Feeds

India gobbling up chips to the tune of £5.8 BILLION

Mobile, LCD TV and PC production fuelling demand

Top three mobile application threats

India’s semiconductor consumption is set to grow 20 per cent this year to reach revenue of over $9bn – the fastest growing market in the world thanks to an explosion in mobile phone, LCD TV and PC production.

The new figures, which come from Gartner’s latest update to its Semiconductor Consumption forecast, reveal a booming economy driven by a growing middle class with a rising disposable income.

The growth of 20 per cent from 2011 to reach $9.2bn (£5.8bn) this year in India way outstrips global semiconductor spending of just four per cent to reach $313bn in 2012.

"Semiconductor consumption in India is being driven from the changing demographics, increasing consumer affluence, economic growth and favourable government policy," said Ganesh Ramamoorthy, research director at Gartner.

“Global electronic equipment manufacturing companies continue to expand their production facilities in India. The recent announcement by Nokia to move its mobile phone production facilities to Asia/Pacific is bound to benefit India as well, where Nokia already has a large production facility catering to the growing domestic and neighbouring markets in the region.”

Three-quarters of semiconductor consumption in India will come from mobile phones, PCs and LCD TVs with production of mobiles expected to jump 21 per cent, PCs seven per cent and LCD TVs a whopping 47 per cent, according to the analyst.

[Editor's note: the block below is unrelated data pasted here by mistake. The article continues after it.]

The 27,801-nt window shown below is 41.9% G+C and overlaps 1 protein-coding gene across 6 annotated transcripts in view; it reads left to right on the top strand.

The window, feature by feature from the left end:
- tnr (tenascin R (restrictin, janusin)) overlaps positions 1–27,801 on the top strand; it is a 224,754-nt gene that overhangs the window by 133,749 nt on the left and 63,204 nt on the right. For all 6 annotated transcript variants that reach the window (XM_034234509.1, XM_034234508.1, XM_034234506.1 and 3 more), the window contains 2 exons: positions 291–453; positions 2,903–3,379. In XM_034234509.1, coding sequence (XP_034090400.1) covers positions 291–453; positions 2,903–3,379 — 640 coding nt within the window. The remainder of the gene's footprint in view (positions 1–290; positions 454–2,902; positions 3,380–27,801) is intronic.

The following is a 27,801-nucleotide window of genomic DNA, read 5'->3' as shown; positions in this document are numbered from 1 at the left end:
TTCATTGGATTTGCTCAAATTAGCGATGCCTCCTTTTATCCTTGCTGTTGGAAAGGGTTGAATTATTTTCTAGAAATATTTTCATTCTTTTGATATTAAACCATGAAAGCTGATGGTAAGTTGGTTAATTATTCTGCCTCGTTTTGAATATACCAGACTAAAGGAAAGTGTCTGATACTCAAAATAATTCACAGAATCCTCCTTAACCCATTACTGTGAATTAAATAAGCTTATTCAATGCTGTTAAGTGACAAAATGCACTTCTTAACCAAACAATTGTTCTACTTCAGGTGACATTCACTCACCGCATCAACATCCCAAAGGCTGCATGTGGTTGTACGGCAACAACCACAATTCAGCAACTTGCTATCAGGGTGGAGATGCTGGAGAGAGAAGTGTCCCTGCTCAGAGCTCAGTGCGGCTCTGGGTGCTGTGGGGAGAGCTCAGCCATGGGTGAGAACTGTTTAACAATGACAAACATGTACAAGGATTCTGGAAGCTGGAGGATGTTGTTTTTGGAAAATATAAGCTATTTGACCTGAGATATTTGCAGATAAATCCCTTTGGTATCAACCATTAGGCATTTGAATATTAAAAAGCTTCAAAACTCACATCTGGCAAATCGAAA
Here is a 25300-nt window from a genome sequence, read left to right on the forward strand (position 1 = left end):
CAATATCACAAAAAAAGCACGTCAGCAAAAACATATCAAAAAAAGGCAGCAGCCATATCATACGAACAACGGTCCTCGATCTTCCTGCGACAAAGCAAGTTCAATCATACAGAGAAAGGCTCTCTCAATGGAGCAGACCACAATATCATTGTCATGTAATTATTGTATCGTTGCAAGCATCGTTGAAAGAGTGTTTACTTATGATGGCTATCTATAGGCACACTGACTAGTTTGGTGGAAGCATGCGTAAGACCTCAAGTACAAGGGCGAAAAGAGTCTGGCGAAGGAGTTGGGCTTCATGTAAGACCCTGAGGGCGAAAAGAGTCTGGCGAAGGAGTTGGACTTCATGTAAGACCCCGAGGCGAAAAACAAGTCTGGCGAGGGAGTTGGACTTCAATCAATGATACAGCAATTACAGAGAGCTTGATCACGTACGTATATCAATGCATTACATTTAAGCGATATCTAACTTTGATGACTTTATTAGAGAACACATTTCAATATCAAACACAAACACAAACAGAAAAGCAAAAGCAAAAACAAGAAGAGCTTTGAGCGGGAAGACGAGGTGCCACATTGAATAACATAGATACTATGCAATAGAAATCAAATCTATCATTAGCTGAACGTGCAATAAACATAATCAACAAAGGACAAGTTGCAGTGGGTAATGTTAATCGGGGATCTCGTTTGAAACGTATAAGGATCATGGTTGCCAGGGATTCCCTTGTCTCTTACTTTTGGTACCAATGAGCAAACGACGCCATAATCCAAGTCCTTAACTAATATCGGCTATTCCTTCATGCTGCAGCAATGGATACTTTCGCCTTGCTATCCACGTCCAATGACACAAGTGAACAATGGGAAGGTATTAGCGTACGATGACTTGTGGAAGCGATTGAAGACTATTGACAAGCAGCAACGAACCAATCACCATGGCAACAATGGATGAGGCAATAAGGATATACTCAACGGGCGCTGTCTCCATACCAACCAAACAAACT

Alongside the likes of China and Brazil, India is making a name for itself as an epic consumer of technology.

IDC has predicted that it will leapfrog the UK into third place this year in the global smartphone market, for example, while Gartner also put it in third on the world stage when it comes to fastest growing enterprise software markets over the next four years.

A compound annual growth rate of 23 per cent in the period 2010-2016 will also propel the country into second according to new research from Boston Consulting Group on the internet economy. ®

3 Big data security analytics techniques

More from The Register

next story
Sorry London, Europe's top tech city is Munich
New 'Atlas of ICT Activity' finds innovation isn't happening at Silicon Roundabout
MtGox chief Karpelès refuses to come to US for g-men's grilling
Bitcoin baron says he needs another lawyer for FinCEN chat
Dropbox defends fantastically badly timed Condoleezza Rice appointment
'Nothing is going to change with Dr. Rice's appointment,' file sharer promises
Audio fans, prepare yourself for the Second Coming ... of Blu-ray
High Fidelity Pure Audio – is this what your ears have been waiting for?
Did a date calculation bug just cost hard-up Co-op Bank £110m?
And just when Brit banking org needs £400m to stay afloat
Zucker punched: Google gobbles Facebook-wooed Titan Aerospace
Up, up and away in my beautiful balloon flying broadband-bot
Apple DOMINATES the Valley, rakes in more profit than Google, HP, Intel, Cisco COMBINED
Cook & Co. also pay more taxes than those four worthies PLUS eBay and Oracle
prev story

Whitepapers

Designing a defence for mobile apps
In this whitepaper learn the various considerations for defending mobile applications; from the mobile application architecture itself to the myriad testing technologies needed to properly assess mobile applications risk.
3 Big data security analytics techniques
Applying these Big Data security analytics techniques can help you make your business safer by detecting attacks early, before significant damage is done.
Five 3D headsets to be won!
We were so impressed by the Durovis Dive headset we’ve asked the company to give some away to Reg readers.
The benefits of software based PBX
Why you should break free from your proprietary PBX and how to leverage your existing server hardware.
Securing web applications made simple and scalable
In this whitepaper learn how automated security testing can provide a simple and scalable way to protect your web applications.